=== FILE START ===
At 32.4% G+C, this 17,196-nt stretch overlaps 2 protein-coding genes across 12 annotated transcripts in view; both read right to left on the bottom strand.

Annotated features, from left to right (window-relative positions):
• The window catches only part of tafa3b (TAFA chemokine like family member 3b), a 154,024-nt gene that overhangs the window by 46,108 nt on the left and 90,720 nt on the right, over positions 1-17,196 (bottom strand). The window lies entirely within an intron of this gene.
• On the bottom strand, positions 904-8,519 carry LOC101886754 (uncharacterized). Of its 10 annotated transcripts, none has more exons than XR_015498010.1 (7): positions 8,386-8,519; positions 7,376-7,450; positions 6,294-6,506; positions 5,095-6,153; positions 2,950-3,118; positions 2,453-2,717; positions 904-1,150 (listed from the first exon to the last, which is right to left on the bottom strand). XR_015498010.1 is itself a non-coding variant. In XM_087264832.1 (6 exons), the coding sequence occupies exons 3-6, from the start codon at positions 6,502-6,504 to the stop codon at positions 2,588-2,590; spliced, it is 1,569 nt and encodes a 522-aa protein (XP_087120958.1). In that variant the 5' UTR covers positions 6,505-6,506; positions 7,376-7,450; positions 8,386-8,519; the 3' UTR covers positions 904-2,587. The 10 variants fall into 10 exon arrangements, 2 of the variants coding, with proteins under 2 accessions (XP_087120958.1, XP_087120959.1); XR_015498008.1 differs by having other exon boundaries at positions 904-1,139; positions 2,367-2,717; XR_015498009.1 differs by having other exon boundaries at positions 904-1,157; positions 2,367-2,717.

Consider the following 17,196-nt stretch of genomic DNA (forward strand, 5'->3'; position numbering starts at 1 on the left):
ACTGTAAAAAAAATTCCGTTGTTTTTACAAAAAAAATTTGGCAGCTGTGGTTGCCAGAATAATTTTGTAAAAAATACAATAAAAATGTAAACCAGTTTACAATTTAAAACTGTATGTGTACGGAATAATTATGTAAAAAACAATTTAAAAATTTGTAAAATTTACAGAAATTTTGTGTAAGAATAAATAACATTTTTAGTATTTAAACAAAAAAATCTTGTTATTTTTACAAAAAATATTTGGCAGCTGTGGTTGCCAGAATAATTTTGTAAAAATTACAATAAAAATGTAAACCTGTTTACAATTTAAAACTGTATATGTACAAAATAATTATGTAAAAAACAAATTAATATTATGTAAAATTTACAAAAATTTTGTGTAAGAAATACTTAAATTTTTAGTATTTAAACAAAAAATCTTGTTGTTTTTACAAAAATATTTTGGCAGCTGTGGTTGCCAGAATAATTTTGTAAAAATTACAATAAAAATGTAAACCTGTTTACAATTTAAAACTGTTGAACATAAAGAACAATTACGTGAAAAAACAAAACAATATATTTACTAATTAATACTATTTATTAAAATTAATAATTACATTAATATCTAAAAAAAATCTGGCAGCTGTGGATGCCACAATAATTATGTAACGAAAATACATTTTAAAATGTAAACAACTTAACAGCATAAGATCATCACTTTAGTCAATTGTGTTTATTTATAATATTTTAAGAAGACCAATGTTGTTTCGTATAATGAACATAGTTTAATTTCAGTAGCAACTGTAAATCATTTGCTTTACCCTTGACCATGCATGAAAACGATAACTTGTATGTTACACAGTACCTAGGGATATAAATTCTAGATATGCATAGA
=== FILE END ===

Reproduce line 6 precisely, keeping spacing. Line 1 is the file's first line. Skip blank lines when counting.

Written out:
ACTGTAAAAAAAATTCCGTTGTTTTTACAAAAAAAATTTGGCAGCTGTGGTTGCCAGAATAATTTTGTAAAAAATACAATAAAAATGTAAACCAGTTTACAATTTAAAACTGTATGTGTACGGAATAATTATGTAAAAAACAATTTAAAAATTTGTAAAATTTACAGAAATTTTGTGTAAGAATAAATAACATTTTTAGTATTTAAACAAAAAAATCTTGTTATTTTTACAAAAAATATTTGGCAGCTGTGGTTGCCAGAATAATTTTGTAAAAATTACAATAAAAATGTAAACCTGTTTACAATTTAAAACTGTATATGTACAAAATAATTATGTAAAAAACAAATTAATATTATGTAAAATTTACAAAAATTTTGTGTAAGAAATACTTAAATTTTTAGTATTTAAACAAAAAATCTTGTTGTTTTTACAAAAATATTTTGGCAGCTGTGGTTGCCAGAATAATTTTGTAAAAATTACAATAAAAATGTAAACCTGTTTACAATTTAAAACTGTTGAACATAAAGAACAATTACGTGAAAAAACAAAACAATATATTTACTAATTAATACTATTTATTAAAATTAATAATTACATTAATATCTAAAAAAAATCTGGCAGCTGTGGATGCCACAATAATTATGTAACGAAAATACATTTTAAAATGTAAACAACTTAACAGCATAAGATCATCACTTTAGTCAATTGTGTTTATTTATAATATTTTAAGAAGACCAATGTTGTTTCGTATAATGAACATAGTTTAATTTCAGTAGCAACTGTAAATCATTTGCTTTACCCTTGACCATGCATGAAAACGATAACTTGTATGTTACACAGTACCTAGGGATATAAATTCTAGATATGCATAGA